Friday, April 21, 2006

SPRINGTIME FOR MANGA AND GERMANY!

First, some notes on other things comics: I have the new Yeast Hoist, The Awake Field by Ron Rege Jr. It is thing of beauty. I hope to find the previous issue when it comes out (what's the sound you make when you notice your collar is getting too tight? ge-yuhhhh?). Also the new Action Philosophers: Eat the French. Or Kill Them. Or Hate Them.

I've read one brick in the Golden Treasury Big Box of Bricks of Minicomics (why do I try to write these things when I don't have the material in front of me?). I should have something to say about that and some of the other books I procured at APE this weekend.

Here's my best link sentence to date:
Floopie Spurge mentions that Scott McCloud is bringing some attention to the great Eleanor Davis, cartoonist and girlfriend of the equally great Drew Weing. Go look at beautiful mini/web comics. I hope to see them at either MoCCA or SPX so I can hand them one of my big wads. Of cash.

———————————————————————————————

I picked up Death Note vol. 1-–3 yesterday (written by Tsugumi Ohba and drawn by Takeshi Obata). I was going to buy the first volumes of three different manga, but I decided that I'd go with the first three of one instead. This way, if I loved the first book, I could jump right into the next one—I gather that's the way this sort of thing is done. And if it turned out to be awful, I could shake my fist three times as loud.

I'm about halfway through the second volume. I doubt I have anything new to say about manga, as the internet treats manga like porn's cousin, and provides plenty of opinion on the topic. I will say that I get it now. When you get past the Narutos and Dragon Ballsies, and find that infamous bukkake of genre types, when you get past the backwards reading and the generic art, when you find something like Death Note——you get it. Or I get it, since everyone else in the world already has.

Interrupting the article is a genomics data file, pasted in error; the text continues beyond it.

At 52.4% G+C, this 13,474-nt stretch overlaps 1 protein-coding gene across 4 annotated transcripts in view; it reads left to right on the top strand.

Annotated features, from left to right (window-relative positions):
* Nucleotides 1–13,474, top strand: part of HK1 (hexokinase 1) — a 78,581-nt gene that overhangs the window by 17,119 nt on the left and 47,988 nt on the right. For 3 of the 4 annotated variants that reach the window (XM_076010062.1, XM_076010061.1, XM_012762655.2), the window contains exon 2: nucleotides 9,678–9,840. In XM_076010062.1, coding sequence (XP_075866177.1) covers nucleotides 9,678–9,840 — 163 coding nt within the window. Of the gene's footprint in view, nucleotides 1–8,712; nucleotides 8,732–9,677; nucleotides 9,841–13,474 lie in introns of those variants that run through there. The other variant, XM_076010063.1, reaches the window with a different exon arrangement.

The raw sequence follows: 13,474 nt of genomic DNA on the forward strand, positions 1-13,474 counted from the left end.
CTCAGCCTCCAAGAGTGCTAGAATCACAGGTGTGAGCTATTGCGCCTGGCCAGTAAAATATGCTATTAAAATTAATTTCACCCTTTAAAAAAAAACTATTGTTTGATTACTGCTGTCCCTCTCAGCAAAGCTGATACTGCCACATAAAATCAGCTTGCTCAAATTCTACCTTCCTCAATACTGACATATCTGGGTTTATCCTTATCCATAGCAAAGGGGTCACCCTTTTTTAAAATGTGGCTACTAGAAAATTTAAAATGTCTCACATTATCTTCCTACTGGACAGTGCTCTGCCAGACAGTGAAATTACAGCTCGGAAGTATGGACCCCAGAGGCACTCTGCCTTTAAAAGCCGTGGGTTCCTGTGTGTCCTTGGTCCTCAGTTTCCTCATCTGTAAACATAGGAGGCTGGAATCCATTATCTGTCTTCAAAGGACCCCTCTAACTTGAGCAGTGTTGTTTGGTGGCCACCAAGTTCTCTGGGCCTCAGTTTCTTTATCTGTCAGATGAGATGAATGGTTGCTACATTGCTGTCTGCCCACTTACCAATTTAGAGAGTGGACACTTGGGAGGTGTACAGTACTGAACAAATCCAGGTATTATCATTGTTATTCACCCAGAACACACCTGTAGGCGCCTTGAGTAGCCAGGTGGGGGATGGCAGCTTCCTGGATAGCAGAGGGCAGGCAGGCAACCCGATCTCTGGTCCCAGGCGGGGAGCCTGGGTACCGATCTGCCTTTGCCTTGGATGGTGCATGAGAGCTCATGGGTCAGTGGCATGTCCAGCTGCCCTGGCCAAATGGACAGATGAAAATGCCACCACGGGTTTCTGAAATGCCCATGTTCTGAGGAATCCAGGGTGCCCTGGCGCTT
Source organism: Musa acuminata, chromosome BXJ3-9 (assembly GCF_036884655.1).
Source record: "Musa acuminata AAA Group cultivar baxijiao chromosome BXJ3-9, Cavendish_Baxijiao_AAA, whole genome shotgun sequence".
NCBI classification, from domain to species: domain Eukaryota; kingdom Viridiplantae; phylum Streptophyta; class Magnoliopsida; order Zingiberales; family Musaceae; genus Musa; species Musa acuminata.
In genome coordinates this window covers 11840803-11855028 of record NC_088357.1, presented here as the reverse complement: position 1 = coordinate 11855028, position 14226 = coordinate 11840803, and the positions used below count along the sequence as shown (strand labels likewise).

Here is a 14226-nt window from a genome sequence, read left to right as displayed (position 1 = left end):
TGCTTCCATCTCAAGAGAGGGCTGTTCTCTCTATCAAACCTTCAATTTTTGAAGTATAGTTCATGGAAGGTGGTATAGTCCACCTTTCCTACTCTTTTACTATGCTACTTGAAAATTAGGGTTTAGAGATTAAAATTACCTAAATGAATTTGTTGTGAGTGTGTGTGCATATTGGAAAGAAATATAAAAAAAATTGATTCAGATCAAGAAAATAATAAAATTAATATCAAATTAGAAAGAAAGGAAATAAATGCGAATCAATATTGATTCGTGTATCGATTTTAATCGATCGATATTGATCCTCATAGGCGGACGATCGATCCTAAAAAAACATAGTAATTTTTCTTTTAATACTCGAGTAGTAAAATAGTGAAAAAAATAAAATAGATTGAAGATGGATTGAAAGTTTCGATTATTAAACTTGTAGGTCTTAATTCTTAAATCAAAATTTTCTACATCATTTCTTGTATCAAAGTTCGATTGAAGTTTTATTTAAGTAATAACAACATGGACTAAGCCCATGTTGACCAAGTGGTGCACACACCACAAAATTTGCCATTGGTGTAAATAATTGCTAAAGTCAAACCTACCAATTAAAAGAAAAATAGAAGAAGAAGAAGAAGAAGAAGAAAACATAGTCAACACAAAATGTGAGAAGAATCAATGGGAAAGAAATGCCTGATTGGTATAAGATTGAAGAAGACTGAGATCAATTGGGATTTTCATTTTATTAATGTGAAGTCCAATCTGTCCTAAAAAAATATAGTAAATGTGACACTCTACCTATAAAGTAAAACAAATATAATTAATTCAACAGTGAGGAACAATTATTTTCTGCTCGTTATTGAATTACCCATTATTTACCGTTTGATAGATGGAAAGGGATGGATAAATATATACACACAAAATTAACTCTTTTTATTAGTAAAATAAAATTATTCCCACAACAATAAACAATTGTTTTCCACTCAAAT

Death Note is exactly what American comics has been missing for decades. An accomplished, well-crafted, easy-to-understand, costume-free, mainstream work that has no real artistic aspirations beyond being a solid, enjoyable comic. And there's a lot of it.

While my tastes, in all things, leans more towards what lesser people would call pretentious (zzzzzzap!), my main criteria pf appreciation have always been is it well-made? B) does it not insult my inteligence? C) is it enjoyable? D) can I dance to it? —— ok, nothing fulfills the final category, but don't blame the art, blame the left feet.

The art, by Takeshi Obata (and probably others), is solid. Realistic backgrounds that only look off when the photocollaging/shopping doesn't get toned down (I love the fact that the characters use Macs running OS 9). Stock characters, but with attention to body language that makes up for generic design. The line is usually that lifeless rapidograph, but every now and then a brush (or brush pen) shows up as if to say, "Yes, mark-making isn't completely devalued." At one point, I was stunned to see Charles Burns hair.

It's possible that one of the reasons a lot of the book looks a bit generic is so that the one great visual design can stand out even more. Ryuk, the death god, is part Creeper, part Joker, part Demon (Jack Kirby's) and part leather-fetish sub. He is wonderful to look at and full of personality for a guy with a fairly unchanging face. He also gets some of the best lines.

What is this death god doing? Tsugumi Ohba (the book's real star) has crafted a story about a death god so bored, he gives up his killing book to a very intelligent human teen, just to see what he'll do with it (the Death Note is a notebook that kills when a person's name is entered into it). The teen, Light (I'm still not accepting that name), becomes the greatest serial killer of all time—even though he seems to have the best of intentions. The two of them are the main characters, but it's not too long before the world's greatest detective, the mysterious L, is hot on their trail.